London Film Festival: French Riviera (L’Homme qu’on aimait trop)

Directed by André Téchiné
Starring Catherine Deneuve, Guillaume Canet and Adèle Haenel

by Joanna Orland

A sprawling and cluttered story, French Riviera is confused about what type of story it is trying to tell – Is it the story of a casino war?  A story of a conman?  A mob story?  A murder mystery?  A courtroom drama?  A story of a daughter wanting independence from her mother?  Without streamlining the many paths that this story takes, the audience is merely confused rather than entertained.  The fact that this story is based on real events of the Nice casino wars of the 1970’s is the film’s undoing.  The “based on a true story” warning on the screen at the start of the film is clearly used as a get out of jail free card to never quite sort out the story at the heart of the film.

The film’s only salvation is its wonderful performances by the three leads.  Catherine Deneuve never does any wrong and continues her streak as the matriarch of the story.  Guillame Canet is intriguing as Maurice.  The audience is never quite sure of his motives, for better or for worse.  The standout of this film is by far Adèle Haenel as daughter Agnès who is mesmerizing in every scene.  Her face is beautiful and expressive without being overtly revealing.  I may be in love.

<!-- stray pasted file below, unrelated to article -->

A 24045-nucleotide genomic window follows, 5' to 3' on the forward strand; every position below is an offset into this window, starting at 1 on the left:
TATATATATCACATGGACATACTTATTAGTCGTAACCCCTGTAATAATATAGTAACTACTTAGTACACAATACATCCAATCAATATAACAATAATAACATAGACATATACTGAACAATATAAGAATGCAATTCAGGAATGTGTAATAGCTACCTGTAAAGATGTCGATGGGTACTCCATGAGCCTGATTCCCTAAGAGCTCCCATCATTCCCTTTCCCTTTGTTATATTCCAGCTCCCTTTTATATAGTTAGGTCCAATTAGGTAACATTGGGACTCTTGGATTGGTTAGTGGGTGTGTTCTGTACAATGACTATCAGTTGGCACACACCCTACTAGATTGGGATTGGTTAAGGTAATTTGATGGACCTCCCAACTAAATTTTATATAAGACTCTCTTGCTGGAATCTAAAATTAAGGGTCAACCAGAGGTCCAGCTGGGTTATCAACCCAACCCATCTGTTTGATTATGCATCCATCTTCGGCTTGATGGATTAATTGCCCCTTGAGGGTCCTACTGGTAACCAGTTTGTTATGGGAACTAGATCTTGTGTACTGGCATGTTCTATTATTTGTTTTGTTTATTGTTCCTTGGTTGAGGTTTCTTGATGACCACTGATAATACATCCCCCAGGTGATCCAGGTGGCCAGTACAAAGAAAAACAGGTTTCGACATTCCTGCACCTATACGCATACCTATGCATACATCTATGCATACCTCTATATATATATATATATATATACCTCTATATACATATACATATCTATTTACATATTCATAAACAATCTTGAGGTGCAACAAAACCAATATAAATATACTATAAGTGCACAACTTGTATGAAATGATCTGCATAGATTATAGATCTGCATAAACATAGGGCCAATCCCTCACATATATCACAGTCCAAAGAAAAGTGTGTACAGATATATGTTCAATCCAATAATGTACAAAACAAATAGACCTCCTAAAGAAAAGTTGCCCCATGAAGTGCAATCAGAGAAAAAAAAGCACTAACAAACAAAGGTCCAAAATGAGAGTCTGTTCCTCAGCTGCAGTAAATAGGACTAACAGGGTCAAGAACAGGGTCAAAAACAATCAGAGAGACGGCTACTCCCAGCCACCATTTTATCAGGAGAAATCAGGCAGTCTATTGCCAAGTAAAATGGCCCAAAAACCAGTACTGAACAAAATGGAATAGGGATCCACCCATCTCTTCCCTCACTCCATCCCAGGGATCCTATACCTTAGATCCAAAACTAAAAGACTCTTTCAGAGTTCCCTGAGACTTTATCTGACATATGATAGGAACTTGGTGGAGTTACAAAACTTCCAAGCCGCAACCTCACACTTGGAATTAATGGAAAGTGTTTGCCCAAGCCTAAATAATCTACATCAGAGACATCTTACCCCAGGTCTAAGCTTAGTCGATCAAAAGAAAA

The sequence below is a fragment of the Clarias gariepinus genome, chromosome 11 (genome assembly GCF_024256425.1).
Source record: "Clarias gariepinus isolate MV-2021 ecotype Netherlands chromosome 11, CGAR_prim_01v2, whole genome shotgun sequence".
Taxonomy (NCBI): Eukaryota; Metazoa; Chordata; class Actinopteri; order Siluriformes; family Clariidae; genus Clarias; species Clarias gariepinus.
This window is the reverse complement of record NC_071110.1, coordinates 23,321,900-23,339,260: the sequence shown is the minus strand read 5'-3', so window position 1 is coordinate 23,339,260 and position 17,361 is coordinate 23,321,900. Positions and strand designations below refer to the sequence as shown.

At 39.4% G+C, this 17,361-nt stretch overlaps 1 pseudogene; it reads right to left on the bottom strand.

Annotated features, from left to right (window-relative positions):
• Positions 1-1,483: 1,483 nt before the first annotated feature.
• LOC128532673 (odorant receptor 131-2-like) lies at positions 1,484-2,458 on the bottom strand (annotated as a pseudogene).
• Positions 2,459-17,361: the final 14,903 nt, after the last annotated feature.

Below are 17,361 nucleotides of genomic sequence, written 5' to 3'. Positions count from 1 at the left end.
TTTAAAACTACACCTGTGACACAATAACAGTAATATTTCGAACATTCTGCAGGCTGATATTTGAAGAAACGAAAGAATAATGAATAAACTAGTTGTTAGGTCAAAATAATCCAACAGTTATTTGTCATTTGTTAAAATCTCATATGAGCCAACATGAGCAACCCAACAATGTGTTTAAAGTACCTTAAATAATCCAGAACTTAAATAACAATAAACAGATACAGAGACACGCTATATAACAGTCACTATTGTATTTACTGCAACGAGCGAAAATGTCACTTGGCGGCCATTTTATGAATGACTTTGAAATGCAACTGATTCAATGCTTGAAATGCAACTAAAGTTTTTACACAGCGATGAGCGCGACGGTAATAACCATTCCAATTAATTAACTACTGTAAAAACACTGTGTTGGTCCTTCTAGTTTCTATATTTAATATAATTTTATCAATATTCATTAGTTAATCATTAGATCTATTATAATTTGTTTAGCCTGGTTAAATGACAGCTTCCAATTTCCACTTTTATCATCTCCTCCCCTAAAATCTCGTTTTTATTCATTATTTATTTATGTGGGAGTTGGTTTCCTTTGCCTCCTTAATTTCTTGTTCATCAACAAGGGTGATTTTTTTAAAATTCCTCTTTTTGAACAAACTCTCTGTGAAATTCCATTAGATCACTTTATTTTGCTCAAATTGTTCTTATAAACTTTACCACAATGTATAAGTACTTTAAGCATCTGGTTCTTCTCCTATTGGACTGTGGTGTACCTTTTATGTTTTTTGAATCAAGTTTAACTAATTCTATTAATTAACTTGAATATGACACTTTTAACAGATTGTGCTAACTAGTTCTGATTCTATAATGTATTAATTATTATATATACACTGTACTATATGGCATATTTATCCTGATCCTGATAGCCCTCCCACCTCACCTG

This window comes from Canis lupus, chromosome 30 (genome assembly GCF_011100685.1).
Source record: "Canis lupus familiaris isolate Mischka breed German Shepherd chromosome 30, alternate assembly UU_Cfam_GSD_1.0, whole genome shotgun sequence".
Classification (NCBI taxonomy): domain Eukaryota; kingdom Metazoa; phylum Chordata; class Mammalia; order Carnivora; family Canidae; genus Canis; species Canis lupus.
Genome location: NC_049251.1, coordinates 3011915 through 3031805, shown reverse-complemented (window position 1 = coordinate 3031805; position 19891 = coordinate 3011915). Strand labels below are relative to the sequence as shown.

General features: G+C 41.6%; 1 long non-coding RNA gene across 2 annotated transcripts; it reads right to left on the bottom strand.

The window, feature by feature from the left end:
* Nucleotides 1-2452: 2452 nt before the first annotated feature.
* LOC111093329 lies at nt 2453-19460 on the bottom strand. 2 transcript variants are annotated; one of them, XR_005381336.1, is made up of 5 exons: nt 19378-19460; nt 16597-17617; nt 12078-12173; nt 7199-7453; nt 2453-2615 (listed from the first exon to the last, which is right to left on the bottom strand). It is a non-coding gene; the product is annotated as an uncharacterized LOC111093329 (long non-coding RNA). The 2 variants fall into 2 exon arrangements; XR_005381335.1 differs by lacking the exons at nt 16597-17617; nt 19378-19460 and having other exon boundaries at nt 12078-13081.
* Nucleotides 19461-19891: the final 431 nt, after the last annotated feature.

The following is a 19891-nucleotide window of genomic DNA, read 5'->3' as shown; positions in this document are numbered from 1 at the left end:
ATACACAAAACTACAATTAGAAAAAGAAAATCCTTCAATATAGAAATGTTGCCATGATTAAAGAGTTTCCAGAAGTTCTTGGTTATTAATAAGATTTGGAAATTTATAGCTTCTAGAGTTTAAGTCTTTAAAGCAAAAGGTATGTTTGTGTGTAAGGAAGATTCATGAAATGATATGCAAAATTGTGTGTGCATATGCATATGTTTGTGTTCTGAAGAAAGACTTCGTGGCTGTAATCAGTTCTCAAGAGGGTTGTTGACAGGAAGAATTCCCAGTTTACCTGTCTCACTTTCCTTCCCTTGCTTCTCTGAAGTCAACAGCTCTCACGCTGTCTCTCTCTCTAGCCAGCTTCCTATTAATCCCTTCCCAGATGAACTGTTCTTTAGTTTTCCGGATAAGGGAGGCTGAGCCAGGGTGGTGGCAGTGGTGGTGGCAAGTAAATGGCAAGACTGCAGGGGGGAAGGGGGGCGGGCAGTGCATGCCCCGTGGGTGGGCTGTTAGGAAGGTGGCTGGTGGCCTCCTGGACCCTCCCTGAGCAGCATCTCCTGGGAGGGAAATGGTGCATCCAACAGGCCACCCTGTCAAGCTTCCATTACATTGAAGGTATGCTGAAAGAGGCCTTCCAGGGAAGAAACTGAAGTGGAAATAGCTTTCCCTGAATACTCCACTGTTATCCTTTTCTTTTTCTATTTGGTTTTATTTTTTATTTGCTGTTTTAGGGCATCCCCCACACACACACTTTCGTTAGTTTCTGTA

Overall, the film is too rambling and unfocused to retain the audience’s attention or empathy.  If the director chose one angle to tell the story from and stuck to it, perhaps there would be something in there worth watching.  As it stands, this film is a mess and nevermind the audience, even the film itself doesn’t know what it’s about.

Leave a Reply